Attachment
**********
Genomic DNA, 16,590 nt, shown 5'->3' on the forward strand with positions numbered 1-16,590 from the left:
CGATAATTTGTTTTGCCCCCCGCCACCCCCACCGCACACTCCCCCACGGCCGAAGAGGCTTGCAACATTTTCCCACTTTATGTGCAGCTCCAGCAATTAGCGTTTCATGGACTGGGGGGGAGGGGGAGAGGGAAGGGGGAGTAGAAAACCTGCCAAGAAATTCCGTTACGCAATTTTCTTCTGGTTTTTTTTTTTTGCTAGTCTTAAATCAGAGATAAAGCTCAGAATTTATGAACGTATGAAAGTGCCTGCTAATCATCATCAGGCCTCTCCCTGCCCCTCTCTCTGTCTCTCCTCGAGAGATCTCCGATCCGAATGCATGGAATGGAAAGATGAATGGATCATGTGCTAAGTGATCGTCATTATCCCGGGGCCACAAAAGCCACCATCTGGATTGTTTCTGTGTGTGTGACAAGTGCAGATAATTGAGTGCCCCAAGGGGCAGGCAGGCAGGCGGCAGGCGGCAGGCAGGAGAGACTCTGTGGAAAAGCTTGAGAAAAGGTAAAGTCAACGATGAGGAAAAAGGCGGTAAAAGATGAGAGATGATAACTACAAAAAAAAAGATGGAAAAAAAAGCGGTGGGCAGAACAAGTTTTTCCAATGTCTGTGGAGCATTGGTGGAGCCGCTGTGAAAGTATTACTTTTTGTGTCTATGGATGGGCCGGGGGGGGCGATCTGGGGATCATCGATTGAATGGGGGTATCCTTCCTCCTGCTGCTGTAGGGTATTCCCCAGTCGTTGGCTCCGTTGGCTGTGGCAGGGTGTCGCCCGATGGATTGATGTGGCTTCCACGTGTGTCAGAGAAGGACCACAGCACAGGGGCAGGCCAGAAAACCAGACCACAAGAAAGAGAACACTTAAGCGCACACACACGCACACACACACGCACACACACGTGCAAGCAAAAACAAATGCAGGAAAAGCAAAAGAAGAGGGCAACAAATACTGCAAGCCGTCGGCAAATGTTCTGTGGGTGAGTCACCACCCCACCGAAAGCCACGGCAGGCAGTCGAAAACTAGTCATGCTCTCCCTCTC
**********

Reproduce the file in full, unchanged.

Genomic DNA, 16,590 nt, shown 5'->3' on the forward strand with positions numbered 1-16,590 from the left:
CGATAATTTGTTTTGCCCCCCGCCACCCCCACCGCACACTCCCCCACGGCCGAAGAGGCTTGCAACATTTTCCCACTTTATGTGCAGCTCCAGCAATTAGCGTTTCATGGACTGGGGGGGAGGGGGAGAGGGAAGGGGGAGTAGAAAACCTGCCAAGAAATTCCGTTACGCAATTTTCTTCTGGTTTTTTTTTTTTGCTAGTCTTAAATCAGAGATAAAGCTCAGAATTTATGAACGTATGAAAGTGCCTGCTAATCATCATCAGGCCTCTCCCTGCCCCTCTCTCTGTCTCTCCTCGAGAGATCTCCGATCCGAATGCATGGAATGGAAAGATGAATGGATCATGTGCTAAGTGATCGTCATTATCCCGGGGCCACAAAAGCCACCATCTGGATTGTTTCTGTGTGTGTGACAAGTGCAGATAATTGAGTGCCCCAAGGGGCAGGCAGGCAGGCGGCAGGCGGCAGGCAGGAGAGACTCTGTGGAAAAGCTTGAGAAAAGGTAAAGTCAACGATGAGGAAAAAGGCGGTAAAAGATGAGAGATGATAACTACAAAAAAAAAGATGGAAAAAAAAGCGGTGGGCAGAACAAGTTTTTCCAATGTCTGTGGAGCATTGGTGGAGCCGCTGTGAAAGTATTACTTTTTGTGTCTATGGATGGGCCGGGGGGGGCGATCTGGGGATCATCGATTGAATGGGGGTATCCTTCCTCCTGCTGCTGTAGGGTATTCCCCAGTCGTTGGCTCCGTTGGCTGTGGCAGGGTGTCGCCCGATGGATTGATGTGGCTTCCACGTGTGTCAGAGAAGGACCACAGCACAGGGGCAGGCCAGAAAACCAGACCACAAGAAAGAGAACACTTAAGCGCACACACACGCACACACACACGCACACACACGTGCAAGCAAAAACAAATGCAGGAAAAGCAAAAGAAGAGGGCAACAAATACTGCAAGCCGTCGGCAAATGTTCTGTGGGTGAGTCACCACCCCACCGAAAGCCACGGCAGGCAGTCGAAAACTAGTCATGCTCTCCCTCTC